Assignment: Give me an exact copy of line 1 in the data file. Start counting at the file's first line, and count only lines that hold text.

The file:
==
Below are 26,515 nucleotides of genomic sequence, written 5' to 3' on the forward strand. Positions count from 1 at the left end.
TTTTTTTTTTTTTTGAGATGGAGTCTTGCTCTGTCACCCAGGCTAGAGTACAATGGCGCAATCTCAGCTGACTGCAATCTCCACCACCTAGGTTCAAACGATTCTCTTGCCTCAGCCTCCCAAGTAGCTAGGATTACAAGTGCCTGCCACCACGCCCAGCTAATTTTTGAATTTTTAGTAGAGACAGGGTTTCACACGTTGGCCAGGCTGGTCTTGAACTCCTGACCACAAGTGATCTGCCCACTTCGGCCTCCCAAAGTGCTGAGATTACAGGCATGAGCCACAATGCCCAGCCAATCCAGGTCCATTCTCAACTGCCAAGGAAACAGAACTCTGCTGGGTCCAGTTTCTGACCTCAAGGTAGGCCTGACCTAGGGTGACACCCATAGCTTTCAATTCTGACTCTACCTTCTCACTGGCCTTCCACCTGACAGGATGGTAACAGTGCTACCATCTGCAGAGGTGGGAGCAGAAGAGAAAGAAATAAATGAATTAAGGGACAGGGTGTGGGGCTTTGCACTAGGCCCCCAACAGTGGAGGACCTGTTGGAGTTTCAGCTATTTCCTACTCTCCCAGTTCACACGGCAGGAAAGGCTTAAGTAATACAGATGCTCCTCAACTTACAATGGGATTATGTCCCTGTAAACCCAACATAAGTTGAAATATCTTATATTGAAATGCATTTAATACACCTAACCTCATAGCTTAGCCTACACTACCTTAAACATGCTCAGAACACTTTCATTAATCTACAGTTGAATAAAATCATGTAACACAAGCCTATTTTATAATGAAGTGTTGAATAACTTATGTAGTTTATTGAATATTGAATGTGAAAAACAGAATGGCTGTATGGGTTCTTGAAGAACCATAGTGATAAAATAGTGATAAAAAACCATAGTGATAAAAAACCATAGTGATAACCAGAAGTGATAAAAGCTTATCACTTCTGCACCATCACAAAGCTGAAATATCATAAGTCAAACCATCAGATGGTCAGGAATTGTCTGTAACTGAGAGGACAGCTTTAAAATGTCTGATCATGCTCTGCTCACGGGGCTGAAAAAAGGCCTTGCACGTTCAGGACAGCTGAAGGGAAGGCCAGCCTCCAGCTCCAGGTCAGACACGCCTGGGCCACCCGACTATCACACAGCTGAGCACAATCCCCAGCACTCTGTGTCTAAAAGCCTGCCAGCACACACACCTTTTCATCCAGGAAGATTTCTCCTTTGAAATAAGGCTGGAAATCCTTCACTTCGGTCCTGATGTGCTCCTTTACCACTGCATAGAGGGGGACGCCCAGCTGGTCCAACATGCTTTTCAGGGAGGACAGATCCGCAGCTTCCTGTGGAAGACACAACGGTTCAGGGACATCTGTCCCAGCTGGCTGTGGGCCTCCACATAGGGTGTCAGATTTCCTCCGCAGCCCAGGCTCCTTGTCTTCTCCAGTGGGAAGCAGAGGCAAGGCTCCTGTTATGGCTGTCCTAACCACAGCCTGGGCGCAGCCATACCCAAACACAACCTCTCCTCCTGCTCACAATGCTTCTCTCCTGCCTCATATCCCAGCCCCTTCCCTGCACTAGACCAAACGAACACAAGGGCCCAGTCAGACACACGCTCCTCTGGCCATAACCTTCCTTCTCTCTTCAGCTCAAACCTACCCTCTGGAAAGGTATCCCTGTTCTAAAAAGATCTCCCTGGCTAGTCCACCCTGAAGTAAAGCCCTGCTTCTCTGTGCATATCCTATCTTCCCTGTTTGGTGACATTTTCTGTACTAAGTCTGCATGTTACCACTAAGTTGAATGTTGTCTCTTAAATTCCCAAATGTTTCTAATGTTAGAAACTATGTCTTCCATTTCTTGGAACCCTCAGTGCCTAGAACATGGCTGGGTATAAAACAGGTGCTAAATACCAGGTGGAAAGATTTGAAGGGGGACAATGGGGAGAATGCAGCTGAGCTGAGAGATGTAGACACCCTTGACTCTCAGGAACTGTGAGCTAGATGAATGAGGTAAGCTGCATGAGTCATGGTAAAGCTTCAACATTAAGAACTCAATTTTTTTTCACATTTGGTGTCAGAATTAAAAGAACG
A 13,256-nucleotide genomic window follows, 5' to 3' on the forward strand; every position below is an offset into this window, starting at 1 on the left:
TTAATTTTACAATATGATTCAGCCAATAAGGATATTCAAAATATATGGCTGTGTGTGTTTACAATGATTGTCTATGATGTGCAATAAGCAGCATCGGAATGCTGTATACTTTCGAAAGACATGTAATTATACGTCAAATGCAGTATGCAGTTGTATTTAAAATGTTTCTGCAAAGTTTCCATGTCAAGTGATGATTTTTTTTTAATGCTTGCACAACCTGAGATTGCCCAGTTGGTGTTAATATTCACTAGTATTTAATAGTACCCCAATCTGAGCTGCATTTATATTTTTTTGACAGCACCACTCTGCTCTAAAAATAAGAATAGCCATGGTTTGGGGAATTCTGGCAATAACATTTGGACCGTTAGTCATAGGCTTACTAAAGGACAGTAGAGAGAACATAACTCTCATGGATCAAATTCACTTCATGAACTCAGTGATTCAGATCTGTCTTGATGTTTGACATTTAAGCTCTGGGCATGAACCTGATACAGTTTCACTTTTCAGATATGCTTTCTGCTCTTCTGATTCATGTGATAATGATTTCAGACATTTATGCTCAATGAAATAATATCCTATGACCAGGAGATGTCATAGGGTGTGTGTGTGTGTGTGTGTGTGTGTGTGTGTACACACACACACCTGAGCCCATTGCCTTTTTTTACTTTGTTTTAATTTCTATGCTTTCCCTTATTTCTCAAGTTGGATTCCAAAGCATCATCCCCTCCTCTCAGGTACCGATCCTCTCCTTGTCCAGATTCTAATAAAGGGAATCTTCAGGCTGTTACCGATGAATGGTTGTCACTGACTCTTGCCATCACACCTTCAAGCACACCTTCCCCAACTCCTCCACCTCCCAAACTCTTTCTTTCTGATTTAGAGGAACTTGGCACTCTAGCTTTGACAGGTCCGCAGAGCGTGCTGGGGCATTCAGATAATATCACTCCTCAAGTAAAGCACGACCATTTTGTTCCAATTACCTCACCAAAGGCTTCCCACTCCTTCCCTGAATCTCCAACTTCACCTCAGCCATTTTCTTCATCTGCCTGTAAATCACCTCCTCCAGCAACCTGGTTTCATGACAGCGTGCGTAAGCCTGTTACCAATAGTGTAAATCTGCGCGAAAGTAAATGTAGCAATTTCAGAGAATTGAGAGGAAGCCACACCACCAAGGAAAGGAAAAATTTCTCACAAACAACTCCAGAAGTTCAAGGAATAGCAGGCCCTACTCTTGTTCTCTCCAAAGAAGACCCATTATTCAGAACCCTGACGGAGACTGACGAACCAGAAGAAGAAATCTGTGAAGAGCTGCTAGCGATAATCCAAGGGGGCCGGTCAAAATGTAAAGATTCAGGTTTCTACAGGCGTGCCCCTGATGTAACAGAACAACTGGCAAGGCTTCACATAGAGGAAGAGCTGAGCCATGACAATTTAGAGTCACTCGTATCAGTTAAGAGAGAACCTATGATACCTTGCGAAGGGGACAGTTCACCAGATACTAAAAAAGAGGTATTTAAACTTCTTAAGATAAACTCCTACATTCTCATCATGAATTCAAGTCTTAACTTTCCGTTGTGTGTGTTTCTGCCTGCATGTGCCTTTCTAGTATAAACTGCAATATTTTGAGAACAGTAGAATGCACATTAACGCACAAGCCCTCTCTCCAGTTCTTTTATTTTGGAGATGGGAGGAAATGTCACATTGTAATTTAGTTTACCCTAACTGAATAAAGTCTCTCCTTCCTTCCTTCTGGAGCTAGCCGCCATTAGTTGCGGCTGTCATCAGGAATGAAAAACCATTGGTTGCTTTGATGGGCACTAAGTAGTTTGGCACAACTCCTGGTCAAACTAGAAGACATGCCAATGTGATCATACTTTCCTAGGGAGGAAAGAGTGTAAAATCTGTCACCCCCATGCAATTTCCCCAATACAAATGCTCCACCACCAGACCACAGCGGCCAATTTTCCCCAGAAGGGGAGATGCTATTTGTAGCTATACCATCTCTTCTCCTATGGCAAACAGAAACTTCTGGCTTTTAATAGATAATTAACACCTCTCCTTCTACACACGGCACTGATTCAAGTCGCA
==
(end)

Below are 26,515 nucleotides of genomic sequence, written 5' to 3' on the forward strand. Positions count from 1 at the left end.